In my example of a 2.875% ARM versus a 4% traditional mortgage, putting 20% down on a $200,000 home would result in payments of about $665 and $765, respectively, over the first five years. With the ARM, you'd save roughly $6,000 in payments alone, and you'd have an additional $2,700 of equity built up in the home after the first five years.

Yet at the end of year five, if rates had risen 5% -- the maximum amount allowed in many deals -- your 5/1 ARM could end up with a mortgage payment of $1,160. That's an increase of almost $500, or 75%. In year six, you'd end up paying almost $4,800 more with an ARM than with the traditional mortgage.

Now, if your income rose by 75% over that time period, this kind of mortgage increase might be a shock, but on a relative basis it would all net out. But for many of us, a 75% rise in housing costs would be a big deal. And let's face it: A 75% rise in income is pretty unlikely.

3. You have savings, but you still run a little lean
One of the benefits of the Great Recession was that it forced Americans to re-evaluate their financial positions -- and many people began saving more of their income.


Source: St. Louis Federal Reserve.

But although our savings rate has risen, many of us still don't have quite the savings we need to feel comfortable with the prospect of a rising mortgage payment.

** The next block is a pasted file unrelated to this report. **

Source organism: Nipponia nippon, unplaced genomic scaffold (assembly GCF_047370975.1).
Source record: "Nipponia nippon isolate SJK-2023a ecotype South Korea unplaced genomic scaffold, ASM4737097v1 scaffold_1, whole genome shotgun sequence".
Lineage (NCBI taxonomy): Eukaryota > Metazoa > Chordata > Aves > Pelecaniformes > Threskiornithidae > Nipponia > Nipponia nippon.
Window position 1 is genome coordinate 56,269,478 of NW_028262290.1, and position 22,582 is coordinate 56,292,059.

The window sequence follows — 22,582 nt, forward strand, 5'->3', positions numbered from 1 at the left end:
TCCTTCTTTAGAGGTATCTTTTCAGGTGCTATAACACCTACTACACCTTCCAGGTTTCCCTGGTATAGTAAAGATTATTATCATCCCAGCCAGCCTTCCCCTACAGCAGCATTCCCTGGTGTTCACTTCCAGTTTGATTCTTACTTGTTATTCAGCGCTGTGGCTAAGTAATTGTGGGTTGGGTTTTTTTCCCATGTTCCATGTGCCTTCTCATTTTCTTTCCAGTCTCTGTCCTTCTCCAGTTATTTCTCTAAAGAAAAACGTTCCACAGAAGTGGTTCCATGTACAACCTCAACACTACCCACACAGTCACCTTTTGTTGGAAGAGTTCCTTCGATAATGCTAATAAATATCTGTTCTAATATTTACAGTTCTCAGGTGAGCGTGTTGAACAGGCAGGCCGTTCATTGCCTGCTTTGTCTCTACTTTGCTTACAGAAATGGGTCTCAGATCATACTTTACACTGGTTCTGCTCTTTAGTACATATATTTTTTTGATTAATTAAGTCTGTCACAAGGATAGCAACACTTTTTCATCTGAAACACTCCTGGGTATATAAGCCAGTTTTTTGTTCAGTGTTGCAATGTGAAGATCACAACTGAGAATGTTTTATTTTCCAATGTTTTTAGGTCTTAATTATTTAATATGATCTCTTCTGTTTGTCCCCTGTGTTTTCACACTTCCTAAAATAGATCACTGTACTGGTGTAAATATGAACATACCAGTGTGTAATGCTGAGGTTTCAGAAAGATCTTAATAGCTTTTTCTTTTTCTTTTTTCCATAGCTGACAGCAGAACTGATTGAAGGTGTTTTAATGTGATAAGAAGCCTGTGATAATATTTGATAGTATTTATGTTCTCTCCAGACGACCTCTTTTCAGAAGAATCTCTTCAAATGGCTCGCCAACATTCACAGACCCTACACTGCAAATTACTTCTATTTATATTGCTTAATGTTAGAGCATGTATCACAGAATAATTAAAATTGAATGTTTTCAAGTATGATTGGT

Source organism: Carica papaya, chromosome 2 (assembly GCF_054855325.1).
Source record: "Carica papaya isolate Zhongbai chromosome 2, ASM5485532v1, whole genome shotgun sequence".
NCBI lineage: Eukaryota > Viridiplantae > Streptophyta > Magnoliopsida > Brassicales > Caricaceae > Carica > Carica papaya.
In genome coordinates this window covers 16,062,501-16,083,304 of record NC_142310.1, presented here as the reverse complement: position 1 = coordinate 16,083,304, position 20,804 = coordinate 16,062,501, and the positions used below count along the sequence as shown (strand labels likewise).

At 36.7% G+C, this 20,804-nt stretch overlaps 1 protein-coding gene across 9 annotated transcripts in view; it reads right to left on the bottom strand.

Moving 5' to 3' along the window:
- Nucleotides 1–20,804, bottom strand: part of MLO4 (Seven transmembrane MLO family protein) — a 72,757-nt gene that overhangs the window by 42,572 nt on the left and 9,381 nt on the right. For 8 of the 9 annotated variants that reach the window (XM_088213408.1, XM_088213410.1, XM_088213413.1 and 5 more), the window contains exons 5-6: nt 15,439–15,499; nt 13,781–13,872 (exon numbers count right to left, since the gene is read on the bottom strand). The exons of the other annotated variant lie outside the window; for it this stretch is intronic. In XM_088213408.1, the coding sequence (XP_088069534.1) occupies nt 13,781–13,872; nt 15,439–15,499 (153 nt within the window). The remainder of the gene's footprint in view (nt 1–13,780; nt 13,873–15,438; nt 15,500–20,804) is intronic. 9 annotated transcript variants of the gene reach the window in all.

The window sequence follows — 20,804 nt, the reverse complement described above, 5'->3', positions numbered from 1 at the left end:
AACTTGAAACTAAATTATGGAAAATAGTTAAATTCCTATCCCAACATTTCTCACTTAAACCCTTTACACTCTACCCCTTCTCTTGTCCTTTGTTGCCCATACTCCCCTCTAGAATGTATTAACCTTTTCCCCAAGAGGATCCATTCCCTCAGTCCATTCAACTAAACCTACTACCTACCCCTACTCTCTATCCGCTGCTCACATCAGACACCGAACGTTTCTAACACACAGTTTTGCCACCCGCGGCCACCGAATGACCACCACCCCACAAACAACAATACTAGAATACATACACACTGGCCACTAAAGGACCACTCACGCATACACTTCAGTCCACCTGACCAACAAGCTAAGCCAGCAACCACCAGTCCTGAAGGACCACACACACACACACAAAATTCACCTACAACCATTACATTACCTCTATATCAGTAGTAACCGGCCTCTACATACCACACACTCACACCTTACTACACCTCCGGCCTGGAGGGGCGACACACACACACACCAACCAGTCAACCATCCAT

Going back to the same example from earlier, if rates rose just 2.5% over the first five years, the mortgage payment of the 5/1 ARM would jump to almost $900 in year six, an increase of $235.

While this isn't nearly as dire of an example as the 5% increase, it would still mean an additional $2,800 in mortgage payments in year six alone. Not having a comfortable savings buffer to help eliminate the burden caused by a potential increase in rates is another reason that would eliminate an ARM from your consideration.

The bottom line
If you're thinking about buying a home, there's probably a mortgage that will specifically suit your needs. And with the right amount of digging you can figure out exactly what that is, whether it be a 15- or 30-year fixed rate, or a 5/1 or 7/1 ARM, or anything in between. Just make sure to do your research to figure out what the best option is for you and your finances.

Beyond the mortgage
Knowing what type of mortgage to have is important, but it's equally important to know what to do with your savings. Yet millions of Americans have waited on the sidelines since the market meltdown in 2008 and 2009, too scared to invest and put their money at further risk. However those who've stayed out of the market have missed out on huge gains and put their financial futures in jeopardy. In our brand-new special report, "Your Essential Guide to Start Investing Today," The Motley Fool's personal finance experts show you why investing is so important and what you need to do to get started. Click here to get your copy today -- it's absolutely free.


Read/Post Comments (5) | Recommend This Article (6)

Comments from our Foolish Readers

Help us keep this a respectfully Foolish area! This is a place for our readers to discuss, debate, and learn more about the Foolish investing topic you read about above. Help us keep it clean and safe. If you believe a comment is abusive or otherwise violates our Fool's Rules, please report it via the Report this Comment Report this Comment icon found on every comment.

  • Report this Comment On November 03, 2013, at 10:22 AM, Strkr1 wrote: